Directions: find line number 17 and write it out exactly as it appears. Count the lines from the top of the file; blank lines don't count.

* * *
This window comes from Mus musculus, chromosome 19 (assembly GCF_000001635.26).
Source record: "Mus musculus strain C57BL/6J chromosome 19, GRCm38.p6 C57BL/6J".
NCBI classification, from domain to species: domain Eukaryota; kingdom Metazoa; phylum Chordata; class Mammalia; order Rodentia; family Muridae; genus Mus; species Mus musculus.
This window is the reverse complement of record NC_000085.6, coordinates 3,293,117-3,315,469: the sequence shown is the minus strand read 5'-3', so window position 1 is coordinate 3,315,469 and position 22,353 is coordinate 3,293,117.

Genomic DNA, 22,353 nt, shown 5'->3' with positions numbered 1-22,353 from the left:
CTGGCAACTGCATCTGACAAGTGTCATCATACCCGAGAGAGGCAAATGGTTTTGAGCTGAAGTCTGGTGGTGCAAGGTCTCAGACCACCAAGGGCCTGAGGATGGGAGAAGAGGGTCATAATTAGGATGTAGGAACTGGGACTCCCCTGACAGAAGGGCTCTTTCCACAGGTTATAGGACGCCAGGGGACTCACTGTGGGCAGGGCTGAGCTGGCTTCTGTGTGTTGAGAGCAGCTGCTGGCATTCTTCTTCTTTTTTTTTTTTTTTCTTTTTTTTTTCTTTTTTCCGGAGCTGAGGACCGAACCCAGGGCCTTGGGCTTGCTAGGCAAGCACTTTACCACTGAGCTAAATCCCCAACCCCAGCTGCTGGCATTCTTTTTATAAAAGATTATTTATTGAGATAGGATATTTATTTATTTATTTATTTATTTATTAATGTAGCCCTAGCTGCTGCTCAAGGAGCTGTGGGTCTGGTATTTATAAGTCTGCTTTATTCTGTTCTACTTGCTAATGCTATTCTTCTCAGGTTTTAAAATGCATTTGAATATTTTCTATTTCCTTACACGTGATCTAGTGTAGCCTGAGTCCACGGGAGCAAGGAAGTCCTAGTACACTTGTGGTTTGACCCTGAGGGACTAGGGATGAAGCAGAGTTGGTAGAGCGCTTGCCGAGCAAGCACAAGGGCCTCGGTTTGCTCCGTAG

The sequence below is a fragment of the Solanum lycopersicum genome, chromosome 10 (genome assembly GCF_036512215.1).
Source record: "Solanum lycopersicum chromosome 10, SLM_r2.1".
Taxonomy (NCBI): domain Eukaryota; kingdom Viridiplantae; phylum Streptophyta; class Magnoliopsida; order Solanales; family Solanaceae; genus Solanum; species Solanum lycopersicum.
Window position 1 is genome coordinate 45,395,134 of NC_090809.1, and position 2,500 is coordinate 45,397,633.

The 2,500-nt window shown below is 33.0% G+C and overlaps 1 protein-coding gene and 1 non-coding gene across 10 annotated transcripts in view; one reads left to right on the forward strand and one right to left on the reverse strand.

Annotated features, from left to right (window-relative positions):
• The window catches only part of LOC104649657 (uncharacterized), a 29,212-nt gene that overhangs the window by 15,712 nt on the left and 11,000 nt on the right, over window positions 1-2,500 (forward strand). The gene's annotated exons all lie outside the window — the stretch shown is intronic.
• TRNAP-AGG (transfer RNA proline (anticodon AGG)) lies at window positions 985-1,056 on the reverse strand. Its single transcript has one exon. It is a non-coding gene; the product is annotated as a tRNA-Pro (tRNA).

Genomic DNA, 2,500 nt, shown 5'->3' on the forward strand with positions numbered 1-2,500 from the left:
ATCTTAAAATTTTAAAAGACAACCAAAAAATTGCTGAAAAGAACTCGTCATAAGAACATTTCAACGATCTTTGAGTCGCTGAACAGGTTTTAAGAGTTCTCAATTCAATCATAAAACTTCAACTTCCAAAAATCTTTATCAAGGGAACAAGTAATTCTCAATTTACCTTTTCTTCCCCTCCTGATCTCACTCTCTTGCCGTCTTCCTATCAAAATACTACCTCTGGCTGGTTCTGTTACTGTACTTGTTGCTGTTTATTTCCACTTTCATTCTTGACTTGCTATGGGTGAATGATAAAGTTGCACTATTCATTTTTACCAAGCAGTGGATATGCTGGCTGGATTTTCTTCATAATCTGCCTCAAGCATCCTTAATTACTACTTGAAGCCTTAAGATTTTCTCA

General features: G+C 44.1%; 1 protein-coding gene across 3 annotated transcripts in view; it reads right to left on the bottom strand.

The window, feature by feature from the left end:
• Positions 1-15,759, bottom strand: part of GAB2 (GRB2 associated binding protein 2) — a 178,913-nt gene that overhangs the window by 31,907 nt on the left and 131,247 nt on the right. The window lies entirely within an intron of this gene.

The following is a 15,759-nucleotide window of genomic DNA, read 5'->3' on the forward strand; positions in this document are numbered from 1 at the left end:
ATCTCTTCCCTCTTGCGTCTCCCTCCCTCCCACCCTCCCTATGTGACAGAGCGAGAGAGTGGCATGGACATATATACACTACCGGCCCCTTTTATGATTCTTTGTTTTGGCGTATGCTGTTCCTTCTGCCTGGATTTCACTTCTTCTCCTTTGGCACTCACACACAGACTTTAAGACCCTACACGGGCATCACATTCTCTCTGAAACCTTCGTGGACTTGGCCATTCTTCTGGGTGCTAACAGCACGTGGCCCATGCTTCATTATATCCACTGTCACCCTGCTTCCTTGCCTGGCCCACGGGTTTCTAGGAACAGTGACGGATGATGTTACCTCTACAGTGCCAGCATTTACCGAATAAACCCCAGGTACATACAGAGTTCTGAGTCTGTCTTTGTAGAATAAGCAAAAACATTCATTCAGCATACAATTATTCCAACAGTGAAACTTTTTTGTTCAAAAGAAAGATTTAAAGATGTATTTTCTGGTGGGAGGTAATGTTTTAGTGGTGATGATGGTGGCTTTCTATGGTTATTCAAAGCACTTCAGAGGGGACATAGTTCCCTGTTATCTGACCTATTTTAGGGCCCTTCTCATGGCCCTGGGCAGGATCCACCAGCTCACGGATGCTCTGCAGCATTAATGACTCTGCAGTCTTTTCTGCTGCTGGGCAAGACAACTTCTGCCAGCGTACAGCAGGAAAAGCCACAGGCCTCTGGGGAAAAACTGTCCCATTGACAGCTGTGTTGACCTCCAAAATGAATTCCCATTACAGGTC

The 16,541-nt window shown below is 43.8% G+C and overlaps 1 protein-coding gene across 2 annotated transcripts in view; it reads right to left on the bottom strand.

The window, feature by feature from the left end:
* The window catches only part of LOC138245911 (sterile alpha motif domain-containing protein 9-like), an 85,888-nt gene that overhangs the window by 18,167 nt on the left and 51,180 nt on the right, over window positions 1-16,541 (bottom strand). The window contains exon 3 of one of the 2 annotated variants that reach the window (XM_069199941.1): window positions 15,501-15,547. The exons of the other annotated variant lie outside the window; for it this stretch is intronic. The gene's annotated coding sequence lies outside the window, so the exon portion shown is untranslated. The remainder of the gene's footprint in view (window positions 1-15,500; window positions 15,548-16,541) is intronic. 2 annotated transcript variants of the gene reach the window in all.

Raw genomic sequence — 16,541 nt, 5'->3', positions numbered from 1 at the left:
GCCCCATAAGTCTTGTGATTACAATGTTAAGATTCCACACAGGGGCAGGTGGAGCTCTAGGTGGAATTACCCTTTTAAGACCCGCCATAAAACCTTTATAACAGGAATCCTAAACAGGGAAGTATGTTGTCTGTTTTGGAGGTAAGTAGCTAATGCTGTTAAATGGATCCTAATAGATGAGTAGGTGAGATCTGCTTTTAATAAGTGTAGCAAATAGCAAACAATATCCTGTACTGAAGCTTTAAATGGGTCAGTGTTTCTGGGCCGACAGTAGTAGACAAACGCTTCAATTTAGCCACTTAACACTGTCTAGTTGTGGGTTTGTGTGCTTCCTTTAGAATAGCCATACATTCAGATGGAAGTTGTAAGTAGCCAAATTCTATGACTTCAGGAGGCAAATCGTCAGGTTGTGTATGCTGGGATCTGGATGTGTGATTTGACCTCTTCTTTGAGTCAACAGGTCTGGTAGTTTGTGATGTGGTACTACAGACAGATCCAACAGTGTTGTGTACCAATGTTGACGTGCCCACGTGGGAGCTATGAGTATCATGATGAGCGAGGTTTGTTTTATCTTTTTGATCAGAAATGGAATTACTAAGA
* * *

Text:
General features: G+C 44.1%; 1 protein-coding gene across 3 annotated transcripts in view; it reads right to left on the bottom strand.